This simple extension can make Google Chrome run smoother


We’ve all been to tab hell. Maybe you spent hours falling down a Wikipedia-fueled research hole, maybe you were just binging on “Game of Thrones” content.

Whatever the case, you found yourself staring at a couple dozen tabs, unsure of what it was you were trying to do in the first place.

More annoyingly, you also started to feel your laptop getting sluggish. Especially with a memory hog like Google Chrome, keeping that web of tabs open can chew up resources that your notebook might not have to spare.

Fortunately, there are ways to organize your clutter that don’t involve closing your window completely.

One of the easiest solutions, and one I’ve recently enjoyed myself, isOneTab. It’s a free Chrome (and Firefox) extension that’s earned praise for a few years now, but still makes the process of handling numerous tabs much more convenient.

Using it is simple. Once it’s downloaded, all you do is click the little icon to the right of the address bar. Then, OneTab will quickly collapse whatever you have open into a tidy list of links in its own tab. When you want to open a particular page back up, just click the appropriate link. If you’re done with one, just X it off the list. Both the mess and the memory usage get reduced.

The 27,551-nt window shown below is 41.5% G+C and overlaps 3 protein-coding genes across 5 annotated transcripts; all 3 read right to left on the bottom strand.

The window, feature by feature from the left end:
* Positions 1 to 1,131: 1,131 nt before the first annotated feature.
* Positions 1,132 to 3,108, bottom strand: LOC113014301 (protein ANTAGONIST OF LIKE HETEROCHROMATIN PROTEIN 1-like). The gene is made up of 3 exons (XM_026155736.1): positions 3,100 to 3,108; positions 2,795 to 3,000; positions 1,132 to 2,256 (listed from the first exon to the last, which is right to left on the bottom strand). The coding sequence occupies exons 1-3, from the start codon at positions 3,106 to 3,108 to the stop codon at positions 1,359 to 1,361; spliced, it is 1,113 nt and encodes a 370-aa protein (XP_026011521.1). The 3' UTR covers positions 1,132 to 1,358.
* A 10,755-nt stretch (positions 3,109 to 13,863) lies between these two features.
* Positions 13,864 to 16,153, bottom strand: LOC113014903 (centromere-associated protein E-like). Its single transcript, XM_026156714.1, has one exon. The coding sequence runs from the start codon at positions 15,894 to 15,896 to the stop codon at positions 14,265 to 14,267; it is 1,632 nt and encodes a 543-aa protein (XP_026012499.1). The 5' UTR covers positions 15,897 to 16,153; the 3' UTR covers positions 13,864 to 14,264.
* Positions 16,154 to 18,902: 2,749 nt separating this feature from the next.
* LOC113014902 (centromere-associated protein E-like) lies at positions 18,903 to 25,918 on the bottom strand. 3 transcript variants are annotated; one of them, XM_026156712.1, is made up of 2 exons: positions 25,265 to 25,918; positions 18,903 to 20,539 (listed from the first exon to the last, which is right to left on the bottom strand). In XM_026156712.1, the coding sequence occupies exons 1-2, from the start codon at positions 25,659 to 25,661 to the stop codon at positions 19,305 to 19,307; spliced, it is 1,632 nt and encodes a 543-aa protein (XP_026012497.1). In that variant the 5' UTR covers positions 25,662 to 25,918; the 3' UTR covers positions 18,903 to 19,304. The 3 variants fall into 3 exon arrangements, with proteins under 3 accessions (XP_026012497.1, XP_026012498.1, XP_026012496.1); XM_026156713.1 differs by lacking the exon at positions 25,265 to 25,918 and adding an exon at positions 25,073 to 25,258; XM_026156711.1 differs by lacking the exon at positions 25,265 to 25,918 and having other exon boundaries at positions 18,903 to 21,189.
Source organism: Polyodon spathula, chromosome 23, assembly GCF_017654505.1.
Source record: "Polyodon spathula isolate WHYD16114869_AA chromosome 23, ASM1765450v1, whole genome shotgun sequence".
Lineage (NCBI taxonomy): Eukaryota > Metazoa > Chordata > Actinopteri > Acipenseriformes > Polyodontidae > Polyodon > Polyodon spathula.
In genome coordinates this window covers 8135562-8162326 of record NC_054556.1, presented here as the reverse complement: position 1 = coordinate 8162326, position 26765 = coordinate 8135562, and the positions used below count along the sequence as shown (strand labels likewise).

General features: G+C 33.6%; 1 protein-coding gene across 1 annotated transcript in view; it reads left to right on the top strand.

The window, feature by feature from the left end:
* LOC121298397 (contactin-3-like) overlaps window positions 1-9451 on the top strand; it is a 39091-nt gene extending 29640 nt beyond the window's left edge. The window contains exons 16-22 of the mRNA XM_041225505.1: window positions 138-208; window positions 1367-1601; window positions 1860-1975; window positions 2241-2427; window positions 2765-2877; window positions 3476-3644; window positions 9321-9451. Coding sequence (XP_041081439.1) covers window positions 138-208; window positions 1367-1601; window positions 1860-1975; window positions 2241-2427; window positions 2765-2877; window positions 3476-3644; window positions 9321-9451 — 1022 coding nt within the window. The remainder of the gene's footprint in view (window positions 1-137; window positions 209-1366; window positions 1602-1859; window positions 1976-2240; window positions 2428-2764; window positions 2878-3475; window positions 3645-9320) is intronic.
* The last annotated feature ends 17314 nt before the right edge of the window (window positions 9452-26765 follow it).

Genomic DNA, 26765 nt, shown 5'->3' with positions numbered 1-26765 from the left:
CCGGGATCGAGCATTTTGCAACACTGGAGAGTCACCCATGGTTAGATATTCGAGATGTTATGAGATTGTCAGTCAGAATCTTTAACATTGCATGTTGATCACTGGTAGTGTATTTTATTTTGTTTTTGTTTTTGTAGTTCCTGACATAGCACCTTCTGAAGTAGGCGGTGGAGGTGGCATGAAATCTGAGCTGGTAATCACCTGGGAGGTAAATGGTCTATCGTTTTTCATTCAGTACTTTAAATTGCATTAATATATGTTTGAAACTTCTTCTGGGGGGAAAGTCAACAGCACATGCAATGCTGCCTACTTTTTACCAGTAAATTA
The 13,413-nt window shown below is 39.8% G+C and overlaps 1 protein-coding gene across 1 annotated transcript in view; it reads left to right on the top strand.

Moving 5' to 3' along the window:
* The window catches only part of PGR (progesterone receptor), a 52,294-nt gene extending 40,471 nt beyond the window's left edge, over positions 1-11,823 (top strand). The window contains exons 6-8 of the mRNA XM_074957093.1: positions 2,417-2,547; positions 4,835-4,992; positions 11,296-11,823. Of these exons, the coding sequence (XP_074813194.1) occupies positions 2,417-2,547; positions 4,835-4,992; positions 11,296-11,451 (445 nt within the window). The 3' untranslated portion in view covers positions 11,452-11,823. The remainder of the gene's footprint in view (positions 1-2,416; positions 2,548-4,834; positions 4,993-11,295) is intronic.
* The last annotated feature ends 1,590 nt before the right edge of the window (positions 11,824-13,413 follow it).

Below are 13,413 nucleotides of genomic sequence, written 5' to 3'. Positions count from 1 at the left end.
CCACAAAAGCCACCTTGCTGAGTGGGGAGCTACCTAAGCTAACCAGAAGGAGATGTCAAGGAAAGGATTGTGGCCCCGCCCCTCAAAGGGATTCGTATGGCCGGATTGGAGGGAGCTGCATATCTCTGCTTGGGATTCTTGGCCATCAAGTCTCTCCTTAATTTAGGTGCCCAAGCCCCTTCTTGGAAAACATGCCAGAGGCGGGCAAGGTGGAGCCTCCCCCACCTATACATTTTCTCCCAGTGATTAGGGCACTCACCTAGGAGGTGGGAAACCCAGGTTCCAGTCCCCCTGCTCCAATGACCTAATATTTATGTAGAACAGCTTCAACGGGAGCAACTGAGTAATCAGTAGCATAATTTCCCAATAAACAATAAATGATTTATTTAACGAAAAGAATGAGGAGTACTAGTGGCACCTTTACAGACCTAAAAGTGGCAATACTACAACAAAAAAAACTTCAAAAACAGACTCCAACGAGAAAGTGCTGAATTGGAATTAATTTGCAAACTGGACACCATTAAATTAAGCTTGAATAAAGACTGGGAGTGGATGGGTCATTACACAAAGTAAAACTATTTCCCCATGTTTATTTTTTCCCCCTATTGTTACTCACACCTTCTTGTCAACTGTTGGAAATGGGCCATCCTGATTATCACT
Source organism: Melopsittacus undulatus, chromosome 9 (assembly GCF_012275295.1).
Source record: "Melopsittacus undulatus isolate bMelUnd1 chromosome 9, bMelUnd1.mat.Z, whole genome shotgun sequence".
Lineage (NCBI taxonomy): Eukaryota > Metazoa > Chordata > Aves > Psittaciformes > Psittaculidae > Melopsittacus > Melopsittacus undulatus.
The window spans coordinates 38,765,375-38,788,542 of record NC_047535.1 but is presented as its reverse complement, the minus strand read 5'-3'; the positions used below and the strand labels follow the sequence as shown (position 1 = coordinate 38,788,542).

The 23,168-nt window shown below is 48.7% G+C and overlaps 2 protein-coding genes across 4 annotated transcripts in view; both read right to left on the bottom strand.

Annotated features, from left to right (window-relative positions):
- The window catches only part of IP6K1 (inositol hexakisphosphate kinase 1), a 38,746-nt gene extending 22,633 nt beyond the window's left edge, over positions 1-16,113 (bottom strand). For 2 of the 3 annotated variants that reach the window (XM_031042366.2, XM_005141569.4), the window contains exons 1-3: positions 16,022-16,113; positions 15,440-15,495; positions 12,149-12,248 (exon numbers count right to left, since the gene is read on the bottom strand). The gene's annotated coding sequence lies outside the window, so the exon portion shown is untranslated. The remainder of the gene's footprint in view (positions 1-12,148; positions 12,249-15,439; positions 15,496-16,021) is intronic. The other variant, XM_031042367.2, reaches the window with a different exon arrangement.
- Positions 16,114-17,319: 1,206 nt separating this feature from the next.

That alone is pretty useful, but OneTab becomes particularly handy if you want to share those tabs somewhere else. For instance, when I’m researching an article, often times I’ll manually copy and paste any relevant links into an Evernote note. This takes too long. With OneTab, though, I can create a single shortcut to that list of links in one fell swoop.

It’s a similar deal if you wanted to, say, email a list of real estate listings to a house-hunting friend.



Beyond that, you can name certain groupings of tabs to better separate them, choose whether or not you want to collapse pinned tabs, and make it so only certain tabs get sent to OneTab at once. It’s all fairly well-thought-out.

The only real downsides are that: 1. Re-opening a tab doesn’t bring back that tab’s browsing history, and 2. Chrome already has a built-in “Bookmark Open Tabs” option that can be used fairly similarly. Something like OneTab is a little more streamlined than that, though — nobody wants to go back and delete folders of permanent bookmarks.

Either way, if Chrome’s been beating down your laptop too often for comfort, a tool like this might be able to help.


Categories: Technology

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